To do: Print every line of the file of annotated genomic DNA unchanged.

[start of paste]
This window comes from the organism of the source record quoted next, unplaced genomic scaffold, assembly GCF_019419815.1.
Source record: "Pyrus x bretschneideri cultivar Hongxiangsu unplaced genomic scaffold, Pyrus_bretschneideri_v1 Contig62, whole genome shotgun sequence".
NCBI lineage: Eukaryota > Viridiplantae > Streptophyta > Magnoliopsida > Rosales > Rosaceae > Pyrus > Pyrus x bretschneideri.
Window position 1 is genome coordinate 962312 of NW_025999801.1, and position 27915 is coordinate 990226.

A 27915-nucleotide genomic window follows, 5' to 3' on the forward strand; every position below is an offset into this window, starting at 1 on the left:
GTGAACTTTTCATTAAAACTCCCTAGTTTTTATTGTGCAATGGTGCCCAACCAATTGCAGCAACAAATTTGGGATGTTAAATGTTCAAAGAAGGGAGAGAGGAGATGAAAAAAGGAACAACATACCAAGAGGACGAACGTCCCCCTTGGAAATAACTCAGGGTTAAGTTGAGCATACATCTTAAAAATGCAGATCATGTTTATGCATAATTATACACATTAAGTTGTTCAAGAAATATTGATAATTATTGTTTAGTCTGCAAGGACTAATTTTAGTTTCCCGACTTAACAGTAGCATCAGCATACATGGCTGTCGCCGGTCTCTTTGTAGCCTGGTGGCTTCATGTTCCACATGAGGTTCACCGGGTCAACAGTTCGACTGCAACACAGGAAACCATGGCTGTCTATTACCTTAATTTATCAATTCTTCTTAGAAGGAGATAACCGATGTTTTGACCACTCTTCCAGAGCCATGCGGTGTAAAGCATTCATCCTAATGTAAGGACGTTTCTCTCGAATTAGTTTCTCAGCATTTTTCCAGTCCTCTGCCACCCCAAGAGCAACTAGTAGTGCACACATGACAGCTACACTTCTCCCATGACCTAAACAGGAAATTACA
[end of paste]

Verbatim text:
This window comes from the organism of the source record quoted next, unplaced genomic scaffold, assembly GCF_019419815.1.
Source record: "Pyrus x bretschneideri cultivar Hongxiangsu unplaced genomic scaffold, Pyrus_bretschneideri_v1 Contig62, whole genome shotgun sequence".
NCBI lineage: Eukaryota > Viridiplantae > Streptophyta > Magnoliopsida > Rosales > Rosaceae > Pyrus > Pyrus x bretschneideri.
Window position 1 is genome coordinate 962312 of NW_025999801.1, and position 27915 is coordinate 990226.

A 27915-nucleotide genomic window follows, 5' to 3' on the forward strand; every position below is an offset into this window, starting at 1 on the left:
GTGAACTTTTCATTAAAACTCCCTAGTTTTTATTGTGCAATGGTGCCCAACCAATTGCAGCAACAAATTTGGGATGTTAAATGTTCAAAGAAGGGAGAGAGGAGATGAAAAAAGGAACAACATACCAAGAGGACGAACGTCCCCCTTGGAAATAACTCAGGGTTAAGTTGAGCATACATCTTAAAAATGCAGATCATGTTTATGCATAATTATACACATTAAGTTGTTCAAGAAATATTGATAATTATTGTTTAGTCTGCAAGGACTAATTTTAGTTTCCCGACTTAACAGTAGCATCAGCATACATGGCTGTCGCCGGTCTCTTTGTAGCCTGGTGGCTTCATGTTCCACATGAGGTTCACCGGGTCAACAGTTCGACTGCAACACAGGAAACCATGGCTGTCTATTACCTTAATTTATCAATTCTTCTTAGAAGGAGATAACCGATGTTTTGACCACTCTTCCAGAGCCATGCGGTGTAAAGCATTCATCCTAATGTAAGGACGTTTCTCTCGAATTAGTTTCTCAGCATTTTTCCAGTCCTCTGCCACCCCAAGAGCAACTAGTAGTGCACACATGACAGCTACACTTCTCCCATGACCTAAACAGGAAATTACA